Portland reaches agreement with police union as new study sheds light on low officer morale

Portland residents criticize city officials for rampant homelessness: ‘They’re straight up idiots’

Fox News correspondent Dan Springer discusses the lack of manpower in Portland’s PD and surging homeless communities on ‘America’s Newsroom.’

Portland, Oregon and its major police union reached a tentative contract agreement Tuesday, as a new study indicates morale among the ranks and distrust in city leadership is at a record high. 

Mayor Ted Wheeler announced that the city’s new collective bargaining agreement with the Portland Police Association (PPA) negotiators “an investment in accountable and forward-thinking policing and includes the ability for Portland Street.” The mayor’s office said the agreement is tentative and “does not include a body worn camera policy which will continue to be negotiated by the parties.” 

This comes after a new independent study sheds light on declining morale withing the ranks at the Portland Police Bureau. The 80-page report, conducted by an independent law enforcement investigatory agency called the OIR Group, was based on information collected from voluntary surveys of 277 employees – 27 percent of the entire bureau – and interviews with the police department’s management, city commissioners, other city staff, and retired officers, Portland Mercury reported.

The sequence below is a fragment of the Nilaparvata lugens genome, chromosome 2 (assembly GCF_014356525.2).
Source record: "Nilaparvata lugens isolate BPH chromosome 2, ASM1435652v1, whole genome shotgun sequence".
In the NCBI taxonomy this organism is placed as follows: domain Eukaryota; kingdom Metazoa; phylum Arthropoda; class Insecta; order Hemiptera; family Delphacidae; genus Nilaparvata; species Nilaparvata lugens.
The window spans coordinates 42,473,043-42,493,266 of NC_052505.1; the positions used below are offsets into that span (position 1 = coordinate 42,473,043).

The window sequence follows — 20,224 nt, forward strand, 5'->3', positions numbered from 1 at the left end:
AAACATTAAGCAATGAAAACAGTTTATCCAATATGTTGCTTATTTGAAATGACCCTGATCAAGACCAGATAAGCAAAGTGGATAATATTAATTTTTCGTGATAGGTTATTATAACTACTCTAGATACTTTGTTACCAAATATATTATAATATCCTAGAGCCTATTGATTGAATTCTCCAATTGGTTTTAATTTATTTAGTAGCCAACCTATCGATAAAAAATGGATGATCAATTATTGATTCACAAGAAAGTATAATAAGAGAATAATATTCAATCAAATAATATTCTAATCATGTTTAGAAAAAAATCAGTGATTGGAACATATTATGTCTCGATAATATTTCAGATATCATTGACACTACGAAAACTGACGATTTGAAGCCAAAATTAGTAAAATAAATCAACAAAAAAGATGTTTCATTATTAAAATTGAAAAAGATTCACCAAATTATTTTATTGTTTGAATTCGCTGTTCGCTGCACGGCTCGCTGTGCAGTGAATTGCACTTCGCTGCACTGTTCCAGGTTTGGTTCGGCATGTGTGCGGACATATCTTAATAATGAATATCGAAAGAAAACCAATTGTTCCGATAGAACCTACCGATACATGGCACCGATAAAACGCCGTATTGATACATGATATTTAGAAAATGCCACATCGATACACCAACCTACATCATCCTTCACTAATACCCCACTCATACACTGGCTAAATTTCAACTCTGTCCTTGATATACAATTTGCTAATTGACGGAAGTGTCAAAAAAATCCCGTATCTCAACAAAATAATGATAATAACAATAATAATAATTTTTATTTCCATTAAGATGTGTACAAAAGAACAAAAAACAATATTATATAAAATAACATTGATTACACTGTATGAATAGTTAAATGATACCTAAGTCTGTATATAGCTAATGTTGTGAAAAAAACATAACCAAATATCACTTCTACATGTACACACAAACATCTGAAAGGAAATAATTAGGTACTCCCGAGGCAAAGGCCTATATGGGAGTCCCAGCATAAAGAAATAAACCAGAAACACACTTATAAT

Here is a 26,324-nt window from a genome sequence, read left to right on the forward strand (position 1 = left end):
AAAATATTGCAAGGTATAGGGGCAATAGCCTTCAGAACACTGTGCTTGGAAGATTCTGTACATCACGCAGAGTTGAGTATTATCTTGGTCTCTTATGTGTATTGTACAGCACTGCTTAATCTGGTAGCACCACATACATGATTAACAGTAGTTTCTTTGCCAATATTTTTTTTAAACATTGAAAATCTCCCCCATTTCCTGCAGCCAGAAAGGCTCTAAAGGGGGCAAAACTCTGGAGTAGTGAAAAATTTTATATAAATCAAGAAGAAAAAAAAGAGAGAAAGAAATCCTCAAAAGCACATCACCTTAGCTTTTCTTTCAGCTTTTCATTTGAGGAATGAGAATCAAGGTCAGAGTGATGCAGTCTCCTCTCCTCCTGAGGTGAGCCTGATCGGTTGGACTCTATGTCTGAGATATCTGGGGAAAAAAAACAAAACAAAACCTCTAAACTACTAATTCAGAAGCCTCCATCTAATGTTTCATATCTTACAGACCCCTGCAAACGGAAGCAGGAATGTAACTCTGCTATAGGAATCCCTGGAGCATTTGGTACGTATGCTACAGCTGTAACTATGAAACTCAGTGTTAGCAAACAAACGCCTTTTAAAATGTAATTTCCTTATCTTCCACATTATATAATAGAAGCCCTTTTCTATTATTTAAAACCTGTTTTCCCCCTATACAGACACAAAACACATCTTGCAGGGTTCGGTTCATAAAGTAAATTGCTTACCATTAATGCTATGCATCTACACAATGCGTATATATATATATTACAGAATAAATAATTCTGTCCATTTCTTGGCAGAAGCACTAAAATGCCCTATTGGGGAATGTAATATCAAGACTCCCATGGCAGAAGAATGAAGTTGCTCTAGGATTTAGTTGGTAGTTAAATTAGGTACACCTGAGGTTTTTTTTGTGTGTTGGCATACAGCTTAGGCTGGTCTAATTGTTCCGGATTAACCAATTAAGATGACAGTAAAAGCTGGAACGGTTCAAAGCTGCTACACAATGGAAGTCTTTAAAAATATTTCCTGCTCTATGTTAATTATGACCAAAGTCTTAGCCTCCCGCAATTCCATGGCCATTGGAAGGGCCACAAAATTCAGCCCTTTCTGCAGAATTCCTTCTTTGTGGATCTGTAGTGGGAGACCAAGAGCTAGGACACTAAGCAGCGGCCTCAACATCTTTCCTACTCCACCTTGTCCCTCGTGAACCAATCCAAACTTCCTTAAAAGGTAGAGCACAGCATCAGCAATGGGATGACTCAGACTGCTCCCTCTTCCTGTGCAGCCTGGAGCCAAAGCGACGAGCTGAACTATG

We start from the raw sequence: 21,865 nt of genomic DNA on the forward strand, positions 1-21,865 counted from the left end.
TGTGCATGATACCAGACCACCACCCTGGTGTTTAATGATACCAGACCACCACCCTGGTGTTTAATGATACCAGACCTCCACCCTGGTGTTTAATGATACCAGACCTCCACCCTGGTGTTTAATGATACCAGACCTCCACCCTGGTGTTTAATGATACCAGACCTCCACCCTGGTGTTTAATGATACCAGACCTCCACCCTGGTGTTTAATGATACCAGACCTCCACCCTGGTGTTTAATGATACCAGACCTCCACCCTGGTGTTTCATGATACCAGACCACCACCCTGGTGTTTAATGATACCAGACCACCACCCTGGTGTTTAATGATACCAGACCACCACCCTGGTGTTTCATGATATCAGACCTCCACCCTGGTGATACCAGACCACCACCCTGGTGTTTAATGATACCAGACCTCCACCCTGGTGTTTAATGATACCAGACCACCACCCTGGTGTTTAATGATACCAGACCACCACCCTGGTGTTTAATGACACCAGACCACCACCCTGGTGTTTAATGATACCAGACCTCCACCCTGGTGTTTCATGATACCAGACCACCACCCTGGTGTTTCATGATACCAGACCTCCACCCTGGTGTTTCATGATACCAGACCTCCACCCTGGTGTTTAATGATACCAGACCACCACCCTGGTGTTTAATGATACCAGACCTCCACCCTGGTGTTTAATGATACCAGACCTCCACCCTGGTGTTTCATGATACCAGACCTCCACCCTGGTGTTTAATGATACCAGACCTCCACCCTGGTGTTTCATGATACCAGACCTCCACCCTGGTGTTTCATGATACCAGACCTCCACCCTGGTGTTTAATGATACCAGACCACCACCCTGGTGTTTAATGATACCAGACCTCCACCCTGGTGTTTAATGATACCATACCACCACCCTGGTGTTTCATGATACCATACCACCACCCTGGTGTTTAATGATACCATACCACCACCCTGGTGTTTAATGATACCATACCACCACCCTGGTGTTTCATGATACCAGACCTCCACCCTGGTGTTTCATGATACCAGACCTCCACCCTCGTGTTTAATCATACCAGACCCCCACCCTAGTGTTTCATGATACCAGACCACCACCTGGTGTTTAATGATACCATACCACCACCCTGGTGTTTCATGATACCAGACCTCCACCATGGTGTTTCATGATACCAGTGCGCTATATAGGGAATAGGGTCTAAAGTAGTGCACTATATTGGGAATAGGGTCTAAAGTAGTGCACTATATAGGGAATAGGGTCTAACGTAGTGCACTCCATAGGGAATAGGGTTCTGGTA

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    A Portland, Ore., police officer scans the crowd while dispersing protesters, Aug. 21, 2020.  (Getty Images)

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    Protesters block a police car after the full acquittal verdict of teenager Kyle Rittenhouse in his Wisconsin fatal shootings trial, in Portland, Oregon, U.S. November 19, 2021. (REUTERS/John Rudoff)

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    Protesters and Portland police clash while dispersing a crowd gathered in front of the Portland Police Bureau North Precinct early in the morning on August 22, 2020 in Portland, Oregon.  ((Photo by Nathan Howard/Getty Images))

“The repeated references to a ‘lack of support’ from City government seemed even more acute than frustrations with protesters — and have seemingly contributed to a self-perpetuating dynamic of distrust and resentment,” the report stated. “Such feelings are particularly focused against those in City government who are perceived to be ‘anti-police’ and therefore undermining to Bureau operations.”

The mayor’s office said the full agreement will be publicly provided next week, no later than Tuesday. A public question and answer session with City negotiators Steven Schuback and Heidi Brown is scheduled Thursday. The agreement will be brought to Council for public testimony on Feb. 17. 

The ordinance is scheduled to then come back to council for a vote on Feb. 24, the mayor’s office said in its statement, declining to comment further at this time. 

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